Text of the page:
R.I.P. Story Week

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R.I.P. Story Week

R.I.P. Story Week

R.I.P. Story Week

Colin King

R.I.P. Story Week

Colin King

Colin King

R.I.P. Story Week

By Campus Editor and Campus Reporter

Columbia’s Story Week, which was due to celebrate its 20th anniversary this spring as one of the largest literary festivals in the Midwest, has been discontinued because of collegewide budget constraints, according to Randy Albers, professor and chair emeritus in the Creative Writing Department, who founded the festival in 1997.

Story Week was a weeklong array of literary events that attracted thousands of attendees each year, including college students, literary professionals and Chicago residents. Last year’s event attracted nearly 2,500 people, according to 2015’s data. The festival conducted readings, panels and discussions with writers ranging from undergraduates to famous authors and other industry professionals, according to Albers. 

Albers said he met with Senior Vice President and Provost Stan Wearden and representatives from other Columbia offices beginning in the Spring 2015 Semester to discuss Story Week’s future after it was transferred from the Creative Writing Department’s budget to the Provost’s Office. 

The conversations seemed to be heading in a promising direction after Albers provided the Provost’s Office with attendance figures and surveys from the 2015 festival, Albers said, but Wearden informed him of reduced funds for Story Week during an Aug. 24 meeting citing the college’s $9 million “budget hole” for the Fall 2015 Semester.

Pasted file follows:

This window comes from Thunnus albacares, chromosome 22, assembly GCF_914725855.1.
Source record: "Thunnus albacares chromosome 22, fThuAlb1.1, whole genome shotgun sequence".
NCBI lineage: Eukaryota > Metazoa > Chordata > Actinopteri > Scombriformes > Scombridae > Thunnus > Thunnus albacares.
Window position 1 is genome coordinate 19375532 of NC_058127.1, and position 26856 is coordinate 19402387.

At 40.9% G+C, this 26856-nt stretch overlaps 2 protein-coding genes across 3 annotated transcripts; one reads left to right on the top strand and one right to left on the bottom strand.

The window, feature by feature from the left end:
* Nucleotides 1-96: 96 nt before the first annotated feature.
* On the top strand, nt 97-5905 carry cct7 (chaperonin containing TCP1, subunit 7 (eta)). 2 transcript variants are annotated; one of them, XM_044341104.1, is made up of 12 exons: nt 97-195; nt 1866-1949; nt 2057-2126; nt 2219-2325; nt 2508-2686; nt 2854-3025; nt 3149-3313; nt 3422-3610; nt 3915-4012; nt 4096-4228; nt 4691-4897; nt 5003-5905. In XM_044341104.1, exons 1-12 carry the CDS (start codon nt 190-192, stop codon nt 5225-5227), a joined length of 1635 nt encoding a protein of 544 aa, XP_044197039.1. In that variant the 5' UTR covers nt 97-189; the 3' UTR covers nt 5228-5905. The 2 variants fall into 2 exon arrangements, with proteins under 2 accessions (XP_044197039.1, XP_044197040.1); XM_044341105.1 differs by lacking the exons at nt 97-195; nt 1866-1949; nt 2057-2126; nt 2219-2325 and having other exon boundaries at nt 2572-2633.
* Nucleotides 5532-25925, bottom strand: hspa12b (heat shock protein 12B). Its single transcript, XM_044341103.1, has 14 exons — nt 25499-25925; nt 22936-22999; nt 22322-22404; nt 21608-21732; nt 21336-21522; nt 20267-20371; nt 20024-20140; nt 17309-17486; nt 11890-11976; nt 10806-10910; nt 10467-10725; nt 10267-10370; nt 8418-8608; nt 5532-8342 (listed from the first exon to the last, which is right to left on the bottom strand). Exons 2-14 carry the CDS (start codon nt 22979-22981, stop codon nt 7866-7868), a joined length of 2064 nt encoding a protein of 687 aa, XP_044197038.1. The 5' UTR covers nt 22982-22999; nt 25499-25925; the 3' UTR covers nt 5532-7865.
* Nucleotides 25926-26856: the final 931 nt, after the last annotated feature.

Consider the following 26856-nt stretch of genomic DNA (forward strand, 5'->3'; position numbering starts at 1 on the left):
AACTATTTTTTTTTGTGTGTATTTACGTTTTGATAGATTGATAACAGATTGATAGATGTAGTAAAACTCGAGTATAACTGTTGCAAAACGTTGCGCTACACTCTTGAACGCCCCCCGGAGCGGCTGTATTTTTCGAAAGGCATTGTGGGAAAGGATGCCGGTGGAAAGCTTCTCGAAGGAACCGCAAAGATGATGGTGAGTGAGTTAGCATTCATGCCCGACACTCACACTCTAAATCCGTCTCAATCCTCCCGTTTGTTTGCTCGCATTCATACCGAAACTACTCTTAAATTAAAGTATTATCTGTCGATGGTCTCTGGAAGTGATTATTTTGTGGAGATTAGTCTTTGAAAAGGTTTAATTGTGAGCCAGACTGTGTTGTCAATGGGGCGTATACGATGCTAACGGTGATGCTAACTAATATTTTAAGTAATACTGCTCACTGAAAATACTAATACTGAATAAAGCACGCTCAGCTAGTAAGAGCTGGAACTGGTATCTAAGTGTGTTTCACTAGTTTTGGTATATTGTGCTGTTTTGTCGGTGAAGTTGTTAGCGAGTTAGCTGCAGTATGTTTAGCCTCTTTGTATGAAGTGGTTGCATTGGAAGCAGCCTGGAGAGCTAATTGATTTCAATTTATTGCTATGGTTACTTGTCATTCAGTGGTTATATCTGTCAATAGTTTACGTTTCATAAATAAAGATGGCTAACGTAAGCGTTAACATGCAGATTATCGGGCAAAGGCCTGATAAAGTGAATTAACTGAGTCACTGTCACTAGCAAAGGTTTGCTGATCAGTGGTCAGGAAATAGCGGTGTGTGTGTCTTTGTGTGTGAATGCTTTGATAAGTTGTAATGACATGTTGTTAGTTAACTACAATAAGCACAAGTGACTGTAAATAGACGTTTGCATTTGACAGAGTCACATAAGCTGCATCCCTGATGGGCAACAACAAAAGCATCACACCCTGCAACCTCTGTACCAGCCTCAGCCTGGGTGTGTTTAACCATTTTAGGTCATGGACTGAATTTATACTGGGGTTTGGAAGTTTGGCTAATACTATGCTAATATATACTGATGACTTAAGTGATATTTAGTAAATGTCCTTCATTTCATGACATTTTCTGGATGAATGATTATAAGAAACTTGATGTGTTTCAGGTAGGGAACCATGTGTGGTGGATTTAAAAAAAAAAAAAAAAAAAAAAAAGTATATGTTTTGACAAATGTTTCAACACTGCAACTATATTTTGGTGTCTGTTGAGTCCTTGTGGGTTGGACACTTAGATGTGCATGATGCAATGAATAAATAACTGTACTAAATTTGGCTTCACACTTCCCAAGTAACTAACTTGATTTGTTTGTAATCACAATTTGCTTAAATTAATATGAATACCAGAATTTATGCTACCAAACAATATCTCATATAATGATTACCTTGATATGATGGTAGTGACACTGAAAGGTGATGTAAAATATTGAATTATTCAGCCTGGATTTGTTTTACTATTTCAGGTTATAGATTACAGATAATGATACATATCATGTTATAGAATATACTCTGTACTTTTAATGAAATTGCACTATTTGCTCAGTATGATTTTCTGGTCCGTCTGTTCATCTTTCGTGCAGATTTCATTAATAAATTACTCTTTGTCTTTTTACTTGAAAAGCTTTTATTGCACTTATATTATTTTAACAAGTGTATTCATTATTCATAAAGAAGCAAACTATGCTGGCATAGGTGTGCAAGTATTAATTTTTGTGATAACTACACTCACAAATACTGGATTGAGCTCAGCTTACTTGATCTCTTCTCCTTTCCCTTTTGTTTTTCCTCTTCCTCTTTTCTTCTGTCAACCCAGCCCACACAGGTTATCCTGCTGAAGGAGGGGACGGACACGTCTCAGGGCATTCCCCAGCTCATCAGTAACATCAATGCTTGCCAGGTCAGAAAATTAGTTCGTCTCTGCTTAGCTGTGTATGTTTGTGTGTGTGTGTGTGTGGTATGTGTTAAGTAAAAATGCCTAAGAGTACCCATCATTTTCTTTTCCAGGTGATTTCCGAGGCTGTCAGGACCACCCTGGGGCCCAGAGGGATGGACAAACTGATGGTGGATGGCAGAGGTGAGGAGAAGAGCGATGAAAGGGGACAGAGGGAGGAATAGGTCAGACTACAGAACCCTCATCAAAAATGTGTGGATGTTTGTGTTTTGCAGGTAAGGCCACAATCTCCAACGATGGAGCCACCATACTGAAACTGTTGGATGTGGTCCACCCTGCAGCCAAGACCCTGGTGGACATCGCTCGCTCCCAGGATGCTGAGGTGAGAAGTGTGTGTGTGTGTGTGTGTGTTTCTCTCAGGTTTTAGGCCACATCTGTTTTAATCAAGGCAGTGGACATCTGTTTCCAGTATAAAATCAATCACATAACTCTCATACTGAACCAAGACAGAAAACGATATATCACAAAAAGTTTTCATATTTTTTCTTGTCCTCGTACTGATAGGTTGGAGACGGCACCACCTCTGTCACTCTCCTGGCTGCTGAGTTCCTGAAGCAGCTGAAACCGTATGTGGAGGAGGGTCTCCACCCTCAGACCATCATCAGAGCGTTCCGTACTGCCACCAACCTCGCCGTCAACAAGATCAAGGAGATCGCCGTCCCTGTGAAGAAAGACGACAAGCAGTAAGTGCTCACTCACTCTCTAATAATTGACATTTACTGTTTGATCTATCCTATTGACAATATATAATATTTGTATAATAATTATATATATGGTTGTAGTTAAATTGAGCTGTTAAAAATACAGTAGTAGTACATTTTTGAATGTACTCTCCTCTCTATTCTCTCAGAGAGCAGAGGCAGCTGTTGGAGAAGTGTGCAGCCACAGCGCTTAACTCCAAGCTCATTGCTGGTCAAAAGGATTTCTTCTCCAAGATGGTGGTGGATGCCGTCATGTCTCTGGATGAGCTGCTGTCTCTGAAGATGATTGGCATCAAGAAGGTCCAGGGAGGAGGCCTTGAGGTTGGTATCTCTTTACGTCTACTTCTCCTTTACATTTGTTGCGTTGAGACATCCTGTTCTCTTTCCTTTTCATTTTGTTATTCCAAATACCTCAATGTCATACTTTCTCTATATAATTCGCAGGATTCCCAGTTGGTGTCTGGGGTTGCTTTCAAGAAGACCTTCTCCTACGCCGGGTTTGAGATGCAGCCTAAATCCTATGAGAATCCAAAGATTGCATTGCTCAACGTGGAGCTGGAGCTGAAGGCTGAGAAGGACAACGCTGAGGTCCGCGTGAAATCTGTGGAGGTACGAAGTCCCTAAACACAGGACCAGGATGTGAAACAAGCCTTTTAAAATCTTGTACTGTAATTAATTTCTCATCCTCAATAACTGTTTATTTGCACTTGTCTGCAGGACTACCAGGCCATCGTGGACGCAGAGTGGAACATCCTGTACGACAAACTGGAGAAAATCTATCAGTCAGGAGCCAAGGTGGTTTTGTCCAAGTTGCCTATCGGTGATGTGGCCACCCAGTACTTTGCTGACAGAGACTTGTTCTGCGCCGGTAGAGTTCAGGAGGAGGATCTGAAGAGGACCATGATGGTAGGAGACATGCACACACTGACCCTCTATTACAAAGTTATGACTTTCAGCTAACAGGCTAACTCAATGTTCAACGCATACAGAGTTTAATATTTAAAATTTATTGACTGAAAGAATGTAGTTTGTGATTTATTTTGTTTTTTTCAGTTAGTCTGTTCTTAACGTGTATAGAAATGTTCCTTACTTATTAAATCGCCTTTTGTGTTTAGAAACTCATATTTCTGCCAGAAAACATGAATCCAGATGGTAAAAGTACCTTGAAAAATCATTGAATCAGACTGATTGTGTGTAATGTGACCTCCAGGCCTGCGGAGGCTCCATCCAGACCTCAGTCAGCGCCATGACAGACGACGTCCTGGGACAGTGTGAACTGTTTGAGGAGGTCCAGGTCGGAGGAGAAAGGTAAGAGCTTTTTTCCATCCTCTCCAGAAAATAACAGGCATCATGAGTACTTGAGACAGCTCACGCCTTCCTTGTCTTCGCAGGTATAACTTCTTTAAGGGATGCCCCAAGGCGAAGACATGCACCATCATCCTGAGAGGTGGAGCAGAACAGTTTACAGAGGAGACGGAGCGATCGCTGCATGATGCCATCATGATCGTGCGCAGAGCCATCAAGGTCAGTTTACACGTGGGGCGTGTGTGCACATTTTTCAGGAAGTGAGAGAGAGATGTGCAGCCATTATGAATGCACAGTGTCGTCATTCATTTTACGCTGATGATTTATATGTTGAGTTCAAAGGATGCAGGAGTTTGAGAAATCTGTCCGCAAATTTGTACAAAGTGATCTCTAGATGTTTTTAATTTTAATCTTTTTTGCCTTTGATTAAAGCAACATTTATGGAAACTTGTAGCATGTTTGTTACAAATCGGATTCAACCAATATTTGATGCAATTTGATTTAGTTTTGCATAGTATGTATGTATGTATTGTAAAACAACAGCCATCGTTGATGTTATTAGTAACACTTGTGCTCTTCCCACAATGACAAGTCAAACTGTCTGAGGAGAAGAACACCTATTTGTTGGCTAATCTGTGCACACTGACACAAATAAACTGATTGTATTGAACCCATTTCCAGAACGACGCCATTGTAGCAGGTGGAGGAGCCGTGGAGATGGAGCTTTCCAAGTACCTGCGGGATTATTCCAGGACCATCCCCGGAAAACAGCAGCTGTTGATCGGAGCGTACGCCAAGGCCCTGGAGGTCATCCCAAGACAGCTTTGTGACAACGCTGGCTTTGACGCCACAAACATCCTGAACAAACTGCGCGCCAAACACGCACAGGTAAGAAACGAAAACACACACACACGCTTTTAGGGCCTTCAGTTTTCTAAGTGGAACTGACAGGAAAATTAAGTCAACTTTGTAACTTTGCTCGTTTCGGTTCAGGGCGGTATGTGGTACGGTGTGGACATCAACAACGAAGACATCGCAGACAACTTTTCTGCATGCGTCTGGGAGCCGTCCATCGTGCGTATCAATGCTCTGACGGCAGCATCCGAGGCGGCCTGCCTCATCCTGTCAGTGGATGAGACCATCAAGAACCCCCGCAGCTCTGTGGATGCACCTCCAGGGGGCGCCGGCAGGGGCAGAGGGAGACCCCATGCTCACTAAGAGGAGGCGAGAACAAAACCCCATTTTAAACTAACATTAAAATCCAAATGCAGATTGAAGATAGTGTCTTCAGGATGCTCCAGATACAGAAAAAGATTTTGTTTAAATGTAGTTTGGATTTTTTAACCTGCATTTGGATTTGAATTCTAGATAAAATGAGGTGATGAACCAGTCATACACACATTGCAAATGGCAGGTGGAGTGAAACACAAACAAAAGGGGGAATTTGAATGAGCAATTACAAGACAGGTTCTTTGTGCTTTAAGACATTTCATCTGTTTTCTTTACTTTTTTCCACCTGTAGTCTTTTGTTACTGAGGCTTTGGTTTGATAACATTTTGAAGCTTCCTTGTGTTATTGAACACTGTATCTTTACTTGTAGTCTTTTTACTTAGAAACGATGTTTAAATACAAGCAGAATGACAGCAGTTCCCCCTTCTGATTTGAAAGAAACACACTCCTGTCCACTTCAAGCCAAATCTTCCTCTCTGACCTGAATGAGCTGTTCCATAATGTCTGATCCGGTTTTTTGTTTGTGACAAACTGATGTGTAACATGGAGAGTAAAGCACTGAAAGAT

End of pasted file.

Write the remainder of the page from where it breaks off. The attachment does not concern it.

“The budget, as far as I know, was the main issue,” Albers said. “We had other things they were concerned with, like [making sure] the festival’s mission matched Columbia’s mission, that it might be used for recruitment, that we might use it to enhance the college brand. I felt we were already doing [those things].”

Albers said the funds allocated by the Provost’s Office would not have been adequate to organize Story Week for 2016 in a way that would resemble the festivals of previous years, especially because he was not given the resources to have a Story Week staff. 

“We could have maybe done a small festival, but I did not want to do something half-assed after 19 years of building it to something that was very professional,” he said. 

In previous years, Story Week received about $25,000 to $30,000 each from the department, grants and donations.

Albers said Story Week organizers had done some preliminary planning for the event and applied for some grants. They had also been asked by the Richard H. Dreihaus Foundation if they wanted to renew a three-year grant that Story Week received in 2013.

“The first indication anything was wrong was when we were invited to apply to renew [the] grant, and I was told to hold off [by the provost],” Albers said.

Eric May, an associate professor in the Creative Writing Department and  the festival’s 2015 artistic director, said there were staff members in the former Fiction Writing Department whose job descriptions included organizing Story Week. Those staff members did not remain in the department following the 2013 department merger with the Nonfiction and Poetry programs.

“The department [is] now down to two staff people,” May said. “They have so much work to do. There [are] just not enough hours in the day for them to do the department-related work and work on Story Week.”